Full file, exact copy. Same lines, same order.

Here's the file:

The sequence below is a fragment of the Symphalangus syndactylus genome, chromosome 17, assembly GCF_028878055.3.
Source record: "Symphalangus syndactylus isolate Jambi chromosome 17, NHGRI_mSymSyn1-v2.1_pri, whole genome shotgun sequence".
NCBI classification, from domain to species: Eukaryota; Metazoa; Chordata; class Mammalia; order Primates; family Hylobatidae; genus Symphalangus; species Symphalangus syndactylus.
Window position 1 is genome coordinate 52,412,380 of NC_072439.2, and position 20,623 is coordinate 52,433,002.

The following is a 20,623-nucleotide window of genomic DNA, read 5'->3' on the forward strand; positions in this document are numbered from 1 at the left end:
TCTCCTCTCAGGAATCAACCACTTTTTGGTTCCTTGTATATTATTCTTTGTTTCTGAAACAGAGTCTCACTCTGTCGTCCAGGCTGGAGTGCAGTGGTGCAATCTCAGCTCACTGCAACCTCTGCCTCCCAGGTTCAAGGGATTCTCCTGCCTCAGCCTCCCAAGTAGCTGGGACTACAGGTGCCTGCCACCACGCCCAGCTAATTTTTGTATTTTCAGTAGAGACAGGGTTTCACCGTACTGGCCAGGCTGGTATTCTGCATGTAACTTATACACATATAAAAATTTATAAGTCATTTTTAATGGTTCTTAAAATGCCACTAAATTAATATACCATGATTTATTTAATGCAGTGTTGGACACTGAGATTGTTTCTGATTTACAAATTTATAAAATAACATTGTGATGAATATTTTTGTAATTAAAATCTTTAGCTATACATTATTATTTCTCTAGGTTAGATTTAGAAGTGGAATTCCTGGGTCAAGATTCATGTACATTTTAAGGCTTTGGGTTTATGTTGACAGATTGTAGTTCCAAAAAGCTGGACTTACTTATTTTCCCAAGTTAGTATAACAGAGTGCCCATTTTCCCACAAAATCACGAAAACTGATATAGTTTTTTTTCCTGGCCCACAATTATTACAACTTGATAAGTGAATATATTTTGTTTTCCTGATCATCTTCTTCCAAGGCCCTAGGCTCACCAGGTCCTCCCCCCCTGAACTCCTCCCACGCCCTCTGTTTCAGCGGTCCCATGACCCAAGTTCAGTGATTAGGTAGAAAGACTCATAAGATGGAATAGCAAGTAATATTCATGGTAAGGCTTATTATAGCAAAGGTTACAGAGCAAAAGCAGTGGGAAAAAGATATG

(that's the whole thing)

The sequence below is a fragment of the Symphalangus syndactylus genome, chromosome 17, assembly GCF_028878055.3.
Source record: "Symphalangus syndactylus isolate Jambi chromosome 17, NHGRI_mSymSyn1-v2.1_pri, whole genome shotgun sequence".
NCBI classification, from domain to species: Eukaryota; Metazoa; Chordata; class Mammalia; order Primates; family Hylobatidae; genus Symphalangus; species Symphalangus syndactylus.
Window position 1 is genome coordinate 52,412,380 of NC_072439.2, and position 20,623 is coordinate 52,433,002.

The following is a 20,623-nucleotide window of genomic DNA, read 5'->3' on the forward strand; positions in this document are numbered from 1 at the left end:
TCTCCTCTCAGGAATCAACCACTTTTTGGTTCCTTGTATATTATTCTTTGTTTCTGAAACAGAGTCTCACTCTGTCGTCCAGGCTGGAGTGCAGTGGTGCAATCTCAGCTCACTGCAACCTCTGCCTCCCAGGTTCAAGGGATTCTCCTGCCTCAGCCTCCCAAGTAGCTGGGACTACAGGTGCCTGCCACCACGCCCAGCTAATTTTTGTATTTTCAGTAGAGACAGGGTTTCACCGTACTGGCCAGGCTGGTATTCTGCATGTAACTTATACACATATAAAAATTTATAAGTCATTTTTAATGGTTCTTAAAATGCCACTAAATTAATATACCATGATTTATTTAATGCAGTGTTGGACACTGAGATTGTTTCTGATTTACAAATTTATAAAATAACATTGTGATGAATATTTTTGTAATTAAAATCTTTAGCTATACATTATTATTTCTCTAGGTTAGATTTAGAAGTGGAATTCCTGGGTCAAGATTCATGTACATTTTAAGGCTTTGGGTTTATGTTGACAGATTGTAGTTCCAAAAAGCTGGACTTACTTATTTTCCCAAGTTAGTATAACAGAGTGCCCATTTTCCCACAAAATCACGAAAACTGATATAGTTTTTTTTCCTGGCCCACAATTATTACAACTTGATAAGTGAATATATTTTGTTTTCCTGATCATCTTCTTCCAAGGCCCTAGGCTCACCAGGTCCTCCCCCCCTGAACTCCTCCCACGCCCTCTGTTTCAGCGGTCCCATGACCCAAGTTCAGTGATTAGGTAGAAAGACTCATAAGATGGAATAGCAAGTAATATTCATGGTAAGGCTTATTATAGCAAAGGTTACAGAGCAAAAGCAGTGGGAAAAAGATATG